Crane, Virginia. “White Fang.” Masterplots II: Juvenile & Young Adult Literature Series, Supplement (1997): 1-2. Literary Reference Center. Web. 10 Nov 2015.

London, Jack. White Fang. New York: Macmillan Company, 2003. Print

Norvell, Candyce. “Critical Essay on White Fang.” Novels for Students 19 (2004): n. pag. Literature Resource Center. Web. 10 Nov 2015.

Reesman, Jeanne Campbell. “White Fang.” Critical Companion to Jack London: A Literary Reference to His Life and Work, Critical Companion (2011): n. pag. Bloom’s Literature. Web. 3 Dec 2015.

“Social Darwinism.” Encyclopedia Britannica (18 March 2016): n. pag. Encyclopedia Britannica. Web. 22 March 2016.

Vermaas, Lori. “White Fang.” Encyclopedia of Themes in Literature (2011): n. pag. Bloom’s Literature. Web. 12 Nov 2015

A Person’s Treatment of Animals in The Call of the Wild by Jack London

Have you ever noticed a similarity in someone’s behavior that is consistent with everything they do? In the novel The Call of the Wild, by Jack London, a dog named Buck is put through a series of multiple owners that treat him and his fellow sled dogs differently depending on their character. There are many themes that are conveyed throughout the novel, however the major theme about humans’ treatment of animals conveyed in The Call of the Wild is that A person’s treatment of animals can somewhat portray their behavior and mannerisms toward other people.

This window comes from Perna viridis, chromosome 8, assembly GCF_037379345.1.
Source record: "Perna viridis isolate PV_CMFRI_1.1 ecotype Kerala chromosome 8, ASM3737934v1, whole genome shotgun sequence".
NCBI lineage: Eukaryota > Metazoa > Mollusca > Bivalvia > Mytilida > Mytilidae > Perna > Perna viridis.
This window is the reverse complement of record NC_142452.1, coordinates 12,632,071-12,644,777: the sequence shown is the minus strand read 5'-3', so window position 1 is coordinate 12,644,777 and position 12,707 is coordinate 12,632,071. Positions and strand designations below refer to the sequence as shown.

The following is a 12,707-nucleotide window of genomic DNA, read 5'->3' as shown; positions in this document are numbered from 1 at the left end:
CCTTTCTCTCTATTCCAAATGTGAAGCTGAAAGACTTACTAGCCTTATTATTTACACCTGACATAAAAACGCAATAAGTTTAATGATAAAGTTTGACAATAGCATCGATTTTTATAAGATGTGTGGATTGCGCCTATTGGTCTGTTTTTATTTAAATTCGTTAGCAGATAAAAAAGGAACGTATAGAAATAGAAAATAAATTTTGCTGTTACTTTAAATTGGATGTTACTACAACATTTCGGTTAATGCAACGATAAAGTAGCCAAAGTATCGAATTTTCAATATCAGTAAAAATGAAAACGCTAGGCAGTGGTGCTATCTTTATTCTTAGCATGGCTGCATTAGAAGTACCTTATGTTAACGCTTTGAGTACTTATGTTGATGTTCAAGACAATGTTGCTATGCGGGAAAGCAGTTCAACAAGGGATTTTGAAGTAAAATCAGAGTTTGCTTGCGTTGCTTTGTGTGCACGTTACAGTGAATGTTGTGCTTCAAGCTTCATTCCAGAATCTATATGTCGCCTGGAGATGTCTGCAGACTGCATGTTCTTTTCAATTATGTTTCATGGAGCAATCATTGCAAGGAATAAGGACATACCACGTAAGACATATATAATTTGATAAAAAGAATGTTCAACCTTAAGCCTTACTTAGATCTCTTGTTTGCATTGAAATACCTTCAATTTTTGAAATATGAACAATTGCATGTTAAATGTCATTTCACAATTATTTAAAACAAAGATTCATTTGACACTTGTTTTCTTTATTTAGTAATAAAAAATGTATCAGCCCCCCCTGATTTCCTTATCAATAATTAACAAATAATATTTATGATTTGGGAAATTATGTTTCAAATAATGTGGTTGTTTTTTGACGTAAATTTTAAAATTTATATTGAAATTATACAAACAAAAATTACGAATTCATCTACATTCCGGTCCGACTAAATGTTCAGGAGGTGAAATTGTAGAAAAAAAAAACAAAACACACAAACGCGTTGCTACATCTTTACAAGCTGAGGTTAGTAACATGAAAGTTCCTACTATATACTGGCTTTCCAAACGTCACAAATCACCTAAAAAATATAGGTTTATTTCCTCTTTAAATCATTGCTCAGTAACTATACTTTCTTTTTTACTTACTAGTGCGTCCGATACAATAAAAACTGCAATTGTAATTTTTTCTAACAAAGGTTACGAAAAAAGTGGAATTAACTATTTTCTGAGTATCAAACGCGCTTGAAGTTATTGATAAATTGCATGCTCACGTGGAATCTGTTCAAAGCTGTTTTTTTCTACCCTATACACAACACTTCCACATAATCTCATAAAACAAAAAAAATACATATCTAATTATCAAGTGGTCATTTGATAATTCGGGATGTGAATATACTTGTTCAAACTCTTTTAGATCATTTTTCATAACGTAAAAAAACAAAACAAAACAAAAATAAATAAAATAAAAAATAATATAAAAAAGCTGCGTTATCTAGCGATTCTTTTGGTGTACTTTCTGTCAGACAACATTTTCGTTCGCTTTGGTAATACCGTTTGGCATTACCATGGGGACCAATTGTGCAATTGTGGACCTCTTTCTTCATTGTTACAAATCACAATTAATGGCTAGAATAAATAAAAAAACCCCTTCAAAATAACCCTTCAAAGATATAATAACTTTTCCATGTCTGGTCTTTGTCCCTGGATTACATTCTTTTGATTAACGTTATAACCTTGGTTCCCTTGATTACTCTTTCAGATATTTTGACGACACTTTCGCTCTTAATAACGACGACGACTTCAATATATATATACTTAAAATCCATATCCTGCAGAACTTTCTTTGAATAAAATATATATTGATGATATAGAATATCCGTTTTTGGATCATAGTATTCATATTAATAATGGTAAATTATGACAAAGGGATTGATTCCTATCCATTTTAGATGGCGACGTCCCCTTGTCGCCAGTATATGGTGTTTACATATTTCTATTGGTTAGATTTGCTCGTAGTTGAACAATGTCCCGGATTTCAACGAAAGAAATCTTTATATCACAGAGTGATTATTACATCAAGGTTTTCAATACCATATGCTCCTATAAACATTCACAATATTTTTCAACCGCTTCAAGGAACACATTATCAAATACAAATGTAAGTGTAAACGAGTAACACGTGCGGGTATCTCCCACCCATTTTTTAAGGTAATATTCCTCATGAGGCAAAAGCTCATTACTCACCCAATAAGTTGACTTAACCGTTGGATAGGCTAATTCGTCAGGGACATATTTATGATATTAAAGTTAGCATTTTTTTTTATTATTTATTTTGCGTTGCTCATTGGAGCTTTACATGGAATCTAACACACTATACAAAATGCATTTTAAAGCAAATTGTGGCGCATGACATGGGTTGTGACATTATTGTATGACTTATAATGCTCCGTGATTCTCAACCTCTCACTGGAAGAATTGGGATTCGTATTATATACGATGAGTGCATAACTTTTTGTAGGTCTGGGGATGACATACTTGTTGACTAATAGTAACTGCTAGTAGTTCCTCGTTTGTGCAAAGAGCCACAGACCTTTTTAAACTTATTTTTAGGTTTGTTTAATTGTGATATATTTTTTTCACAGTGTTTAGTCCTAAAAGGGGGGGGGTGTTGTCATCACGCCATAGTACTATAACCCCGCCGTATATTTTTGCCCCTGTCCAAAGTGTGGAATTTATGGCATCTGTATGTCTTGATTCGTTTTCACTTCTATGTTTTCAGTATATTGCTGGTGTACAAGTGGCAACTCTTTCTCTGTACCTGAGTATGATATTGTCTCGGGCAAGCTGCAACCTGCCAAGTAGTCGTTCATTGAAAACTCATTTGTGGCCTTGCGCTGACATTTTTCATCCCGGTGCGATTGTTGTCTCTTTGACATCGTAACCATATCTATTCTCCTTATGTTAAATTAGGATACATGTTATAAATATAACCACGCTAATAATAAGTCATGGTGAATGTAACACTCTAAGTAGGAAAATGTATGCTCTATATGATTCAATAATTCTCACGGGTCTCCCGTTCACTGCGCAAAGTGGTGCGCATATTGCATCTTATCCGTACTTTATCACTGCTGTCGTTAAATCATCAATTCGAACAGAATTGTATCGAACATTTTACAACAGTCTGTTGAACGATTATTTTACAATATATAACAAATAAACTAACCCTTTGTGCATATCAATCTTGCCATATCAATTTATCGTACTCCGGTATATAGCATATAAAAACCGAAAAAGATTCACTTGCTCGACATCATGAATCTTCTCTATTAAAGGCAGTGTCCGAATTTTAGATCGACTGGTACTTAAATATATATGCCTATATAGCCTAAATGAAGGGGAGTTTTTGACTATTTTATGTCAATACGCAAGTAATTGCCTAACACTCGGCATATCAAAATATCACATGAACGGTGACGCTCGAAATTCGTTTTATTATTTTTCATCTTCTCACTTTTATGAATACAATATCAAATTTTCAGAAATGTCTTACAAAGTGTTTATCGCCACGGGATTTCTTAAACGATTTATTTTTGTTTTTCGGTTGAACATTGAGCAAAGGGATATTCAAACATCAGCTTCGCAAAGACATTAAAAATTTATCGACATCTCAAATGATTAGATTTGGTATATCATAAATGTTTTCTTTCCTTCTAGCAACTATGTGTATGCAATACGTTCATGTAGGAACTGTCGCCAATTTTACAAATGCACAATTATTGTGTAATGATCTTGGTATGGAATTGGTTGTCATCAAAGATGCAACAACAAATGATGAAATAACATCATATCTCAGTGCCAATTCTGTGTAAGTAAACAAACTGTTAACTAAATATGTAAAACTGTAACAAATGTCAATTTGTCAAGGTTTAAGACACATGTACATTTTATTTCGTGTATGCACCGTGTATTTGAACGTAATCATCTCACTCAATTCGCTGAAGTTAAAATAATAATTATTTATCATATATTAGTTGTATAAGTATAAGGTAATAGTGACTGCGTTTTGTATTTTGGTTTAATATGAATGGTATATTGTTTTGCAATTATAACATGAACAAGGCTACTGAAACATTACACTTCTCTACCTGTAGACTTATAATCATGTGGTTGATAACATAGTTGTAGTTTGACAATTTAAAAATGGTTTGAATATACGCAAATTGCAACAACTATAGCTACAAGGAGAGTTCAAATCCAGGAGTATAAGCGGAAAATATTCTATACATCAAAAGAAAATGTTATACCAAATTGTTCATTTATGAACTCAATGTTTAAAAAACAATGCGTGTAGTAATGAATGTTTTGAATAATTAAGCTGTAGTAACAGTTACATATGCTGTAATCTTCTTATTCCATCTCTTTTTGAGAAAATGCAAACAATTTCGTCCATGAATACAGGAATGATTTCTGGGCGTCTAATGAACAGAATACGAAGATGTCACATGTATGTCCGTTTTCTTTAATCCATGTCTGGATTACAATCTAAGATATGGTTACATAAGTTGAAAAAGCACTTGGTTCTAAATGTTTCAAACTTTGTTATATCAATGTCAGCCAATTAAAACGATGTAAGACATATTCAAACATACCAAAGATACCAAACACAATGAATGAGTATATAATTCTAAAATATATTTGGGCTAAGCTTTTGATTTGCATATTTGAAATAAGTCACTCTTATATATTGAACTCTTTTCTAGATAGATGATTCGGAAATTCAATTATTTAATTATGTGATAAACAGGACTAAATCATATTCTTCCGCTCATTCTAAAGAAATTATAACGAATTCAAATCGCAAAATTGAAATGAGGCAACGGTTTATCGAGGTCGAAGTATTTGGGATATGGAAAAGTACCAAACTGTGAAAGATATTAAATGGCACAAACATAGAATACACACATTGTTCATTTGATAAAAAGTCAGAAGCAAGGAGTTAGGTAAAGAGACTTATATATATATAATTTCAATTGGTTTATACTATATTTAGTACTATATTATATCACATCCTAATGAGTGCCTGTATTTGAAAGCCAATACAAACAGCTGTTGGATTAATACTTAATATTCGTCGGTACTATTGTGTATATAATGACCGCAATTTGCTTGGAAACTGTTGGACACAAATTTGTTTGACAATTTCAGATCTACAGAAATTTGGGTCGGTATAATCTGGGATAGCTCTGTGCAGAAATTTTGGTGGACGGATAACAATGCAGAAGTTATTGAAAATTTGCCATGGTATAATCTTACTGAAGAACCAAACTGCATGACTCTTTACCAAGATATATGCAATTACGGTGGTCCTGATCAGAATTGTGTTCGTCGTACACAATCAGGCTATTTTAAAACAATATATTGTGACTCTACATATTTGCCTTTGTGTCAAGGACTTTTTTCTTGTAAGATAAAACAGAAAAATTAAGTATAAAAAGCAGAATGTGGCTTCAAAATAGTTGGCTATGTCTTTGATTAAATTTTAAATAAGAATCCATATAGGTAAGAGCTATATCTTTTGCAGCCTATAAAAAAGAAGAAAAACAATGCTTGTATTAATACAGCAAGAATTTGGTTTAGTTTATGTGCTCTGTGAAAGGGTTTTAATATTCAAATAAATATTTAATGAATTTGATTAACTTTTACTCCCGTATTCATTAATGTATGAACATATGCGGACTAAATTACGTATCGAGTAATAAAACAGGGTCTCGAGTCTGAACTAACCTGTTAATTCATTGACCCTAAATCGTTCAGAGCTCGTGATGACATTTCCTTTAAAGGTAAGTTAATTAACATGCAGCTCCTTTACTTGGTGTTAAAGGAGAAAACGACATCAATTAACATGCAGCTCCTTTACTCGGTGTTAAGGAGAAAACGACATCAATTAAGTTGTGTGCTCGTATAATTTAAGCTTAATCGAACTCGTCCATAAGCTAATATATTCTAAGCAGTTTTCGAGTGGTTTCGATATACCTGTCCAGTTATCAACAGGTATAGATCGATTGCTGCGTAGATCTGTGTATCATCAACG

This is most noticeable through the behaviors of Buck’s owners Hal, Charles, Mercedes, and John Thornton.

Hal, Charles, and Mercedes, a group of Bucks owners, support the theme. At the beginning of chapter five, the trio is prepping their sled to head to Dawson, when some bystanders attempt to give them advice on lightening the load to make the labor of pulling the sled easier.

The three retaliate and claim that they know what they are doing and don’t need assistance. Hal then orders the dogs to go, but when they aren’t able to pull the sled, Hal becomes agitated. “The lazy brutes, I’ll show them’ [Hal] cried preparing to lash at them with the whip” (London 94). He then proceeds to repeatedly whip the dogs until one of the bystanders stops him and tells Hal it would benefit both the trio and their dogs if they broke the runners out of the ice. This time Mercedes it the one to speak. “Never mind that man,” she said pointedly, “You’re driving our dogs and you do what you think is best for them” (London 95). After another failed attempt to move the sled, Hal listens to the bystanders and they head off. From this event, it is clear that Hal, Charles, and Mercedes are stubborn and ignorant to the wild and its dangers. They also have a disregard for others opinions and needs. This is both shown in the way they neglect the dogs’ need for rest and ignore the bystanders’ advice.